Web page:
It was the spring of 2000 in not-so-swingin’ London.
MTV UK was alternating between Madonna’s shortened version of “American Pie” and Brittney Spear’s “Oops.. I Did It Again.” The Millennium Wheel (also called The London Eye) had just started to operate. And… Mamma Mia was a blistering hot theater ticket.
Capitalizing on the success of the ABBA Gold album throughout the UK, producers hit the jackpot by combining energized dance numbers, a crowd-pleasing story, and songs that will rattle in a person’s head for weeks.
Spending four months in London, I was among the last to see the original company and, seeing the show a second time, among the many to see the first replacement company. Mama Mia was not yet a full-fledged guilty pleasure back then. It was still a fresh idea—use a skimpy plot line to glue together songs by a single rock group. That was before the idea was imitated successfully for Billy Joel’s music in Movin’ Out and not-so-successfully for many other groups and artists including The Beach Boys (Good Vibrations)*; Earth, Wind & Fire (Hot Feet), John Lennon (Lennon), and Queen (We Will Rock You).
Now, in 2016, Mama Mia has run its course as an American theater powerhouse. The 2015-16 touring company, which will visit 43 venues in eight months, is a bittersweet goodbye for this musical, which closed on Broadway on September 5 after 14 years. Perhaps all is for the best because the show will now begin its delayed second life at smaller regional theaters and high schools.
The plot focuses on Sophie (Kyra Belle Johnson), a 20-year-old about to be married on an island off the coast of Greece. Her mother Donna (Erin Fish) is a hardened feminist and former disco singer. Sophie invites three men to her wedding in hopes of figuring out which is her father. Hijinks ensue, two characters get married, and the curtain call includes encore performances of “Dancing Queen” and “Mama Mia” and finishes with a performance of “Waterloo.”
Certain songs retain their value much more than others upon a fourth viewing:
“The Name of the Game” and “Knowing Me Knowing You” are both addictive songs that become creepy within their Mama Mia contexts. The lyrics of “The Name of the Game,” imply a confused lover asking her partner where their love affair stands. Having Sophie sing this song to Bill (Ryan M. Hunt) doesn’t translate given that she thinks he might be her father. Equally odd, “Knowing Me Knowing Me” is another song about jilted love, but in this case Sam (Chad W. Fornwalt) sings to Sophie, who he believes to be his daughter. The premise that Sam is repeating a conversation he had with his ex-wife gets lost among all of Sam’s belting.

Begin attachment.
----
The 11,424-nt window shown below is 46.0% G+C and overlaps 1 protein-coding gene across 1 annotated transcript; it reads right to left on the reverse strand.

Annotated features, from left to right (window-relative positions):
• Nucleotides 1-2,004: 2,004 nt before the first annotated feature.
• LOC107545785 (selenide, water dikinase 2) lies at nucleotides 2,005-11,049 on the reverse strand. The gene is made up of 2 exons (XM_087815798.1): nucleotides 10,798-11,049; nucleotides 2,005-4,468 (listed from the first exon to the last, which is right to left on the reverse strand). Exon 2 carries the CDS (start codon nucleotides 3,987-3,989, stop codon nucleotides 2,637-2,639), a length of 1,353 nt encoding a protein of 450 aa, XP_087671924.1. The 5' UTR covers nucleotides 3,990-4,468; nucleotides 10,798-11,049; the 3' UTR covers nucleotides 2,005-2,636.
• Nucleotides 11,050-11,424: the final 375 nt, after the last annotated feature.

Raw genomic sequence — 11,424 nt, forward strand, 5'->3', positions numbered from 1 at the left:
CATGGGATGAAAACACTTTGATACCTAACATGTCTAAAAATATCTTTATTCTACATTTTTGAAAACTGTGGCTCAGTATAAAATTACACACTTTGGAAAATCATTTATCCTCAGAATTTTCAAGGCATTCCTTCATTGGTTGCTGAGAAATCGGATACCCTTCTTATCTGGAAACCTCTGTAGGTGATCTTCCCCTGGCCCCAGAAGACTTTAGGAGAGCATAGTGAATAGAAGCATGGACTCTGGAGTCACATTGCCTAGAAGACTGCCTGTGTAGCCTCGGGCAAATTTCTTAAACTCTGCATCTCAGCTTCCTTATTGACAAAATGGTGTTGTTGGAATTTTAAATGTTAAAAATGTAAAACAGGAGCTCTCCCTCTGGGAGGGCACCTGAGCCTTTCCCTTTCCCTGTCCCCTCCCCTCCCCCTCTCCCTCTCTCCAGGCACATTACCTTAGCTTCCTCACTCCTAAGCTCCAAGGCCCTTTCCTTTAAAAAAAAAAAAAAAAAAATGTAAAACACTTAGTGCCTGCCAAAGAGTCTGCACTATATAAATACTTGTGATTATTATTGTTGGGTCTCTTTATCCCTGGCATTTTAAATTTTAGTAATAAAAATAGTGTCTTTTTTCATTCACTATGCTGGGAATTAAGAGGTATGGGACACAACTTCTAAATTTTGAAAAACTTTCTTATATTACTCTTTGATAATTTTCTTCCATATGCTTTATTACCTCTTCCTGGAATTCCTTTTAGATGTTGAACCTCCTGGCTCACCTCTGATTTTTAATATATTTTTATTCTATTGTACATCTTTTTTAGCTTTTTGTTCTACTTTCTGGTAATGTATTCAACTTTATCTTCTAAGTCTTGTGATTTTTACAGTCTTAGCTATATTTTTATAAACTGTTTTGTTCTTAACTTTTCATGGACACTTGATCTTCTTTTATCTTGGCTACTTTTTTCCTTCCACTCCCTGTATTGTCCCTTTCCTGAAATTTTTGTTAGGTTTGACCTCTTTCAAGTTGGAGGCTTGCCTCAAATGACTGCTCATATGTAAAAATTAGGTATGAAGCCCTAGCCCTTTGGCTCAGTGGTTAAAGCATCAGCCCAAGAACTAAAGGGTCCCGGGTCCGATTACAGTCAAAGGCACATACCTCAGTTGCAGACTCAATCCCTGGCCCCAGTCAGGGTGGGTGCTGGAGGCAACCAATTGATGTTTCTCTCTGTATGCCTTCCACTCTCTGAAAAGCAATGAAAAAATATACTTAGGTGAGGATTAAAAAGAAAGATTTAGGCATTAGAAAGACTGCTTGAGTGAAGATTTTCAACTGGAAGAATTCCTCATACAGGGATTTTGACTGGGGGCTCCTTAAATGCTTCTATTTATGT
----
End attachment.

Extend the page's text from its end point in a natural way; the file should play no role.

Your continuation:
“One of Us” and “Winner Takes it All” share the award for song that most needs to be cut. These are Donna’s “victim” numbers. She is a strong, independent woman most of the time, but while singing these two songs suspense of disbelief crashes as she weeps for Sam despite not having seen him in almost 21 years. Donna is a much better character when she is the powerhouse that inspires Sam to tell Sophie, “Don’t worry about Donna. She doesn’t scare me… much!”
Donna fairs much better when she is empowered. “Mamma Mia” is choreographed as a “This can’t be happening” moment in which Donna processes that three former lovers have unexpectedly landed on her doorstep at once. “Super Trouper” brings Donna and the Dynamos on stage, spandex outfits and all, to sing a song about being a lonely singer. This musical is at its best during moments when the nods to ABBA are tongue-in-cheek.
Tanya (Laura Michelle Hughes) and Rosie (Sarah Smith) are the scene-stealers. Tanya’s “Does Your Mother Know” provides the best excuse for athletic dancing as four young men attempt to impress the older, freshly divorced woman. “Take a Chance on Me” reverses gender roles as Rosie aggressively pursues Bill around the stage, knocking down chairs as they go. In each case, one of ABBA’s best songs redeems a second act that otherwise drags with energy-deficient songs like “Our Last Summer,” “Slipping Through My Fingers,” and “I Do, I Do, I Do, I Do, I Do.”
Catherine Johnson, the book writer, understands the most important rule of musical theater: end the first act on your highest note. “Voulez-Vous” is the musical’s most energized number with the full cast choreographed to emphasize the song’s series of rapid downbeats. The context even manages to further the plot by emphasizing Sophie’s anguish as her plan implodes. Mama Mia has a number of strengths, but “Voulez-Vous” is the most concise explanation for this show’s extensive run.
*NOTE: While researching jukebox musicals, I found that Wikipedia lists 12 that preceded Mama Mia and 58 that followed in its platform-shoed footsteps. This list includes biographic musicals like Jersey Boys and Beautiful. I also found New York Times theater critic Ben Brantley’s review of Good Vibrations, which begins with such fantastic prose that I have respectfully included it here:
“Even those who believe everything is here on this planet for a purpose may at first have trouble justifying the existence of “Good Vibrations,” the singing headache that opened last night at the Eugene O’Neill Theater. But audience members strong enough to sit through this rickety jukebox of a show, which manages to purge all catchiness from the surpassingly catchy hits of the Beach Boys, will discover that the production does have a reason to be: ‘Good Vibrations’ sacrifices itself, night after night and with considerable anguish, to make all other musicals on Broadway look good.”